According to Cupertino, no matter what you buy, size and weight are your limiting factors.
“The tender you can carry is dictated by the boat that you bought, not necessarily what you want,” he says.
For starters, if you’re planning to carry a tender right side up on a swim platform, then its length overall should be no more than 2 feet shorter than the width of the platform, Cupertino suggests. This sizing will allow for walkaround access and will prevent the tender from carrying away if a quartering sea breaks over the platform.
If it’s a hard-bottom tender, you’ll also need chocks installed on the platform that fit the specific tender model, to ensure a super-snug fit. A tender dealer or chock manufacturer can help you get that part right.
The next consideration is weight. A rigged tender can weigh hundreds of pounds. You need to make sure your hydraulic platform can lift it. The same goes for your davits if you don’t have a platform or if you plan to hoist the boat out of the water when it’s not in use. If you intend to carry the tender on a platform that’s not hydraulic, there are manual-assist systems on the market.
If your boat is not equipped with mechanical lifting gear, or if you don’t have a need for speed or seating for more than two people and some supplies, then chances are you’ll be looking for an open boat. They pose challenges of their own. If you’re planning to lift a small tender onto a platform or into the cockpit, remember: You still may need to mount and dismount the outboard. A 10-hp outboard can weigh 80 pounds, an amount of weight that can be problematic for less-agile cruisers, especially on a rocking boat. A boom can serve to lift a lighter boat or the outboard into the cockpit or into chocks on the cabin top.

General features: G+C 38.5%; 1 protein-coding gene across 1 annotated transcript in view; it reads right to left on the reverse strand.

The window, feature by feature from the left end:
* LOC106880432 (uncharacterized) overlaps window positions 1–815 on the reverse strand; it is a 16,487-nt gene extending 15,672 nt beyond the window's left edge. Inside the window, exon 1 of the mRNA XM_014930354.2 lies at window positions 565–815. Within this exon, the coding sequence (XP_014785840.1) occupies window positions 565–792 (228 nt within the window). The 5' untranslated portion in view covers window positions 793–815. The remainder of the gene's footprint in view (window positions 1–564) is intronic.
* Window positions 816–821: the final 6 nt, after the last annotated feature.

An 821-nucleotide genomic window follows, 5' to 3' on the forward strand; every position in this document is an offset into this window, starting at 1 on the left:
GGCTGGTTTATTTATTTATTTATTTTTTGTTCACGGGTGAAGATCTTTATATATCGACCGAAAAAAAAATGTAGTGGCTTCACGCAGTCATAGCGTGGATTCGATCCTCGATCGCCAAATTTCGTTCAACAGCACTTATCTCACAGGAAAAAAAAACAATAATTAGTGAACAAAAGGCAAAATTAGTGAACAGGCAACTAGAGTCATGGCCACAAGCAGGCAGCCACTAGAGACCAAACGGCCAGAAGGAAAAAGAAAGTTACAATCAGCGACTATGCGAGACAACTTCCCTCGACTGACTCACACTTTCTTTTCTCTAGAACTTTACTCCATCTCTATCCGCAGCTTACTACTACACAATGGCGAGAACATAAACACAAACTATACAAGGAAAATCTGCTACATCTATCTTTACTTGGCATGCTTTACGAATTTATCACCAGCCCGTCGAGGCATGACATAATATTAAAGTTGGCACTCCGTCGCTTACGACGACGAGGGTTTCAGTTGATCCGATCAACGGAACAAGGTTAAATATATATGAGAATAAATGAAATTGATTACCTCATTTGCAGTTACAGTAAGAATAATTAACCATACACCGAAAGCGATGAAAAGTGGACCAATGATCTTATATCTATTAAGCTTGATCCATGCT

If loading the tender on and off the mothership with each use doesn’t appeal to you, there’s always the option to tow. But towing also comes with considerations. Generally speaking, a RIB is easier to tow at higher speeds. An open boat can be towable, but generally not over 7 or 8 knots. Towing any tender can get complicated in anchorages or when docking in a marina, but it is doable with practice.
Caveats: Some manufacturer warranties are voided if a boat is towed above a designated speed. And flat-bottom tenders generally should not be towed.
The inflatable parts of inflatable tenders generally are made of a woven cloth covered in PVC or Hypalon. Both materials have advantages and disadvantages that depend, in part, on where you plan to cruise. According to Cupertino, Hypalon does well in the tropics; PVC, not so much with extended exposure to the sun.
Boats of either material benefit from covers or chaps when not in use. PVC seams are generally heat-welded versus glued. Glued PVC seams may not last as long as glued Hypalon, but heat-welding can sometimes hold air better. Color matters as well. Dark tubes and floors can become hot griddles in the sun.